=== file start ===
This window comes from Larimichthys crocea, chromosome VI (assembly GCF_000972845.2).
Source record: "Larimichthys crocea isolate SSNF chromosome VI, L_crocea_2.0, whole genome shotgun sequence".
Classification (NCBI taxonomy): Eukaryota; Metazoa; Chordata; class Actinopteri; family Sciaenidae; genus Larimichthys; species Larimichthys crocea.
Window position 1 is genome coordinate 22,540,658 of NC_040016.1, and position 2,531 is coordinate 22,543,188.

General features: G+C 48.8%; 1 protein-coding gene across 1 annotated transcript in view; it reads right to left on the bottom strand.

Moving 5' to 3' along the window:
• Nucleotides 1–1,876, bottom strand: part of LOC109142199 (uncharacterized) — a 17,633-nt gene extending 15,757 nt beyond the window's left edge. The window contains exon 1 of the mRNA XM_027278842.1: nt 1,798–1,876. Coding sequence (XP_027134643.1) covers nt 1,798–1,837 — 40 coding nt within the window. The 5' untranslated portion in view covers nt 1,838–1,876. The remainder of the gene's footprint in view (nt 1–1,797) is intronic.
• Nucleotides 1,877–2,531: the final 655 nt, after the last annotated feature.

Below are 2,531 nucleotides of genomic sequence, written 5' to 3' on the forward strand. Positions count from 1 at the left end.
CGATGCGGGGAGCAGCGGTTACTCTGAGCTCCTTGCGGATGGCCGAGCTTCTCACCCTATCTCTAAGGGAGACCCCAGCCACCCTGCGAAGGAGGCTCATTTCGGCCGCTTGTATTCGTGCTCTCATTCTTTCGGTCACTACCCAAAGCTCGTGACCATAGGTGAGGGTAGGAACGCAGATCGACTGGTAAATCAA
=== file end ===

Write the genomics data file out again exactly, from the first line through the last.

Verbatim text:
This window comes from Larimichthys crocea, chromosome VI (assembly GCF_000972845.2).
Source record: "Larimichthys crocea isolate SSNF chromosome VI, L_crocea_2.0, whole genome shotgun sequence".
Classification (NCBI taxonomy): Eukaryota; Metazoa; Chordata; class Actinopteri; family Sciaenidae; genus Larimichthys; species Larimichthys crocea.
Window position 1 is genome coordinate 22,540,658 of NC_040016.1, and position 2,531 is coordinate 22,543,188.

General features: G+C 48.8%; 1 protein-coding gene across 1 annotated transcript in view; it reads right to left on the bottom strand.

Moving 5' to 3' along the window:
• Nucleotides 1–1,876, bottom strand: part of LOC109142199 (uncharacterized) — a 17,633-nt gene extending 15,757 nt beyond the window's left edge. The window contains exon 1 of the mRNA XM_027278842.1: nt 1,798–1,876. Coding sequence (XP_027134643.1) covers nt 1,798–1,837 — 40 coding nt within the window. The 5' untranslated portion in view covers nt 1,838–1,876. The remainder of the gene's footprint in view (nt 1–1,797) is intronic.
• Nucleotides 1,877–2,531: the final 655 nt, after the last annotated feature.

Below are 2,531 nucleotides of genomic sequence, written 5' to 3' on the forward strand. Positions count from 1 at the left end.
CGATGCGGGGAGCAGCGGTTACTCTGAGCTCCTTGCGGATGGCCGAGCTTCTCACCCTATCTCTAAGGGAGACCCCAGCCACCCTGCGAAGGAGGCTCATTTCGGCCGCTTGTATTCGTGCTCTCATTCTTTCGGTCACTACCCAAAGCTCGTGACCATAGGTGAGGGTAGGAACGCAGATCGACTGGTAAATCAA